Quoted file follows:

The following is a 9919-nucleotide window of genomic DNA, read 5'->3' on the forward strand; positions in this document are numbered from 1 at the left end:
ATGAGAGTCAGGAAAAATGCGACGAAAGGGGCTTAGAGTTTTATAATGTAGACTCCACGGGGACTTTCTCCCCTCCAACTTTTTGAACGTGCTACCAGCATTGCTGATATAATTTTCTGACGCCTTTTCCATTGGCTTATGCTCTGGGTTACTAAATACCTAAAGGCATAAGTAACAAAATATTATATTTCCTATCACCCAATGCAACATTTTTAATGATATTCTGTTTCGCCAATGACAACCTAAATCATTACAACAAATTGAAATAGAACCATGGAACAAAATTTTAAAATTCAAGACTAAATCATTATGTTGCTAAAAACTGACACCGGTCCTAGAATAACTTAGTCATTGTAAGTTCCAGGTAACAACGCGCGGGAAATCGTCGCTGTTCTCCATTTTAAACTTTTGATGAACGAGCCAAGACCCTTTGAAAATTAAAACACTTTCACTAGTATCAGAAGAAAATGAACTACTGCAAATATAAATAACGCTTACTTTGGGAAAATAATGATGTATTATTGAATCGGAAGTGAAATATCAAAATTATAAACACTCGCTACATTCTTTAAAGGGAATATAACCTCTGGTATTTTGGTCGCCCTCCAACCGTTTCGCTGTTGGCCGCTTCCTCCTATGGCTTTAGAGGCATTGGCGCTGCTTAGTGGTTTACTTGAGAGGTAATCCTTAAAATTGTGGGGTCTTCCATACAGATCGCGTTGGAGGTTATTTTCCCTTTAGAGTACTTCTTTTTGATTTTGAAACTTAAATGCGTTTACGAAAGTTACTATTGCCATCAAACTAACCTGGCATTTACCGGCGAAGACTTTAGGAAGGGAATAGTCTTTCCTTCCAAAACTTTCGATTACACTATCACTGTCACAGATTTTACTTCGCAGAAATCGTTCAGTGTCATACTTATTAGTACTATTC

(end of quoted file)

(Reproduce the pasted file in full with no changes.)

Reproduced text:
The following is a 9919-nucleotide window of genomic DNA, read 5'->3' on the forward strand; positions in this document are numbered from 1 at the left end:
ATGAGAGTCAGGAAAAATGCGACGAAAGGGGCTTAGAGTTTTATAATGTAGACTCCACGGGGACTTTCTCCCCTCCAACTTTTTGAACGTGCTACCAGCATTGCTGATATAATTTTCTGACGCCTTTTCCATTGGCTTATGCTCTGGGTTACTAAATACCTAAAGGCATAAGTAACAAAATATTATATTTCCTATCACCCAATGCAACATTTTTAATGATATTCTGTTTCGCCAATGACAACCTAAATCATTACAACAAATTGAAATAGAACCATGGAACAAAATTTTAAAATTCAAGACTAAATCATTATGTTGCTAAAAACTGACACCGGTCCTAGAATAACTTAGTCATTGTAAGTTCCAGGTAACAACGCGCGGGAAATCGTCGCTGTTCTCCATTTTAAACTTTTGATGAACGAGCCAAGACCCTTTGAAAATTAAAACACTTTCACTAGTATCAGAAGAAAATGAACTACTGCAAATATAAATAACGCTTACTTTGGGAAAATAATGATGTATTATTGAATCGGAAGTGAAATATCAAAATTATAAACACTCGCTACATTCTTTAAAGGGAATATAACCTCTGGTATTTTGGTCGCCCTCCAACCGTTTCGCTGTTGGCCGCTTCCTCCTATGGCTTTAGAGGCATTGGCGCTGCTTAGTGGTTTACTTGAGAGGTAATCCTTAAAATTGTGGGGTCTTCCATACAGATCGCGTTGGAGGTTATTTTCCCTTTAGAGTACTTCTTTTTGATTTTGAAACTTAAATGCGTTTACGAAAGTTACTATTGCCATCAAACTAACCTGGCATTTACCGGCGAAGACTTTAGGAAGGGAATAGTCTTTCCTTCCAAAACTTTCGATTACACTATCACTGTCACAGATTTTACTTCGCAGAAATCGTTCAGTGTCATACTTATTAGTACTATTC